White supremacist movement growing at Auckland uni, students say

by Katie Scotcher / 12 April, 2019
A poster put up in the toilets in the library at the University of Auckland. Photo: Supplied

A poster put up in the toilets in the library at the University of Auckland. Photo: Supplied

A group of Auckland University students are so afraid of a growing white supremacist movement on campus they are thinking of dropping out.

The students said disturbing and distressing behaviour had been going on for years, including xenophobic comments on social media, threats and graffiti on campus.

Dotted along the walls of Auckland University sit small posters with the slogan "zero tolerance for racism".

More recently, since the Christchurch terror attacks to be exact, white supremacist graffiti, posters and stickers have appeared on those walls too.

Read more: Spotting the signs of white supremacy in NZChristchurch mosque shootings must end NZ's innocence about right-wing terrorism

Dozens of students told RNZ they no longer felt safe on campus because of an increasing number of people with extreme white supremacist views.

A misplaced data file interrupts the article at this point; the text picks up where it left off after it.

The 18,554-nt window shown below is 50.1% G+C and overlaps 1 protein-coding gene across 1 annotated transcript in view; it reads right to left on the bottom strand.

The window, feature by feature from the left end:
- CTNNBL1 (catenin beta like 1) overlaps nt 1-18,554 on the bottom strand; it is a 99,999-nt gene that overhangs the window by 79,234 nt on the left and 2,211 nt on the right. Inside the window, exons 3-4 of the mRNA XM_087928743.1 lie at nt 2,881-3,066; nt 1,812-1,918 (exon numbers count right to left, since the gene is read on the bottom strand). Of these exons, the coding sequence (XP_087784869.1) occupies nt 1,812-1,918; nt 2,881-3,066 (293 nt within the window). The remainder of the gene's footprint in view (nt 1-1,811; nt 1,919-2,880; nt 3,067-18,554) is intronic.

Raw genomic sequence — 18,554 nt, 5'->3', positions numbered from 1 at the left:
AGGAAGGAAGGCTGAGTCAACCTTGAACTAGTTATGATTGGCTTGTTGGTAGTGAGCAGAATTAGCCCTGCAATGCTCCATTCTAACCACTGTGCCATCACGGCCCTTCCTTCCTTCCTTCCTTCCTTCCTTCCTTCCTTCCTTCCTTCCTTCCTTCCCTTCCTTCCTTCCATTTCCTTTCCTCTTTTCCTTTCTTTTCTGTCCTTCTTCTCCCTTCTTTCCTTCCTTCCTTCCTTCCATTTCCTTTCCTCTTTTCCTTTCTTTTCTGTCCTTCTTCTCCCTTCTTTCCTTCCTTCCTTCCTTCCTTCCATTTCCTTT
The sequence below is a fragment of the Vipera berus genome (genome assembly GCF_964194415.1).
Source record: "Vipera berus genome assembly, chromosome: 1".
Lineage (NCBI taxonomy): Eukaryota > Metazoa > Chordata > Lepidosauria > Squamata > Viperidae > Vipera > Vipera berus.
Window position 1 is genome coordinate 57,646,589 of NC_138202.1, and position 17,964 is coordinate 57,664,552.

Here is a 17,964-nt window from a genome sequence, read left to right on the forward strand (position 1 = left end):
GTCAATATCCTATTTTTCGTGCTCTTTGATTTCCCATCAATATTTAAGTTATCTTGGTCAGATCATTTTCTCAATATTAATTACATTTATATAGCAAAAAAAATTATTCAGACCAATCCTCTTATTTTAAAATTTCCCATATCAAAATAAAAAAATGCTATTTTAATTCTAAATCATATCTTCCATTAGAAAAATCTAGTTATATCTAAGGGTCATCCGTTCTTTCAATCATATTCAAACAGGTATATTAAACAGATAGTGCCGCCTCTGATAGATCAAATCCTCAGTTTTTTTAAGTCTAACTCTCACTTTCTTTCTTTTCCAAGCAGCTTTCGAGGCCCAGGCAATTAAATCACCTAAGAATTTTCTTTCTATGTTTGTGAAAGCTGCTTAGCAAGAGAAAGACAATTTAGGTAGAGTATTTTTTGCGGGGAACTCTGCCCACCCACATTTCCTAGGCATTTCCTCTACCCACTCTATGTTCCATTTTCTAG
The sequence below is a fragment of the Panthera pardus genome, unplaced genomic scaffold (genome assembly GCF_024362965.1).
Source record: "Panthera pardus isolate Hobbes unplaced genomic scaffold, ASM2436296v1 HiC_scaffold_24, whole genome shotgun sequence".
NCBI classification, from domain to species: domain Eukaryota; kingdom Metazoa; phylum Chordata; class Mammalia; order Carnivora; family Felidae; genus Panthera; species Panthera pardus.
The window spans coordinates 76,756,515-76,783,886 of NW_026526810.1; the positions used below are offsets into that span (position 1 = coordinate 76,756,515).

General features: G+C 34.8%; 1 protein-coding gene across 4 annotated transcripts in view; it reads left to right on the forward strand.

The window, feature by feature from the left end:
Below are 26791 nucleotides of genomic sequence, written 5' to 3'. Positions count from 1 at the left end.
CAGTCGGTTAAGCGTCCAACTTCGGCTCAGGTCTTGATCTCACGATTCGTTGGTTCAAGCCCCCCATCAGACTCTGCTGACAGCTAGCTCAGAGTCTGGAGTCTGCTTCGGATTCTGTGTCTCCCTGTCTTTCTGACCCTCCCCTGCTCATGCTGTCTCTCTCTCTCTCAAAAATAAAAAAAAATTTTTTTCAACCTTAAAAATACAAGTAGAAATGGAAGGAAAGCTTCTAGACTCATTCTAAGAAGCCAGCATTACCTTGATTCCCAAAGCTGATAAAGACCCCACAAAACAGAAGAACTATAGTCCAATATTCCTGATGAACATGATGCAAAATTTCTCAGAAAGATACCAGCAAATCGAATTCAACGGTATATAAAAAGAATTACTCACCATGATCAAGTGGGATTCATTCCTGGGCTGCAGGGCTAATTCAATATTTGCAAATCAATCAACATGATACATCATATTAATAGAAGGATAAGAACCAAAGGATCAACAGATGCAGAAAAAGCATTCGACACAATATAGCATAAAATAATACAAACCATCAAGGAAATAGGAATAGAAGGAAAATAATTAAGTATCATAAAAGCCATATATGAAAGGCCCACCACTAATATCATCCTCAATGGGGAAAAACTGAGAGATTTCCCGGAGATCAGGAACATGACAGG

One female student, who asked not to be named, said one of those students threatened to fill laboratories with gas.

"You know they've made terrorist threats to our workspaces, when they do come into our workspaces they go out of their way to physically intimidate ethnic minorities, women, trans people."

Another, who also asked not to be named, said she no longer felt safe going to university.

"I have refused to come to campus. I do not feel safe on campus, I do not feel safe in my workspace and I don't understand why the university hasn't done anything to protect our safety or even listen and believe that this is how we're feeling."

This student said she was considering leaving.

"I hate coming here, I am re-thinking my plans with regard to my relationship to Auckland University, it is that level, it has come to that extent, because it is almost every day ... then one day we were just going out for dinner and suddenly there's white supremacist graffiti all over the place."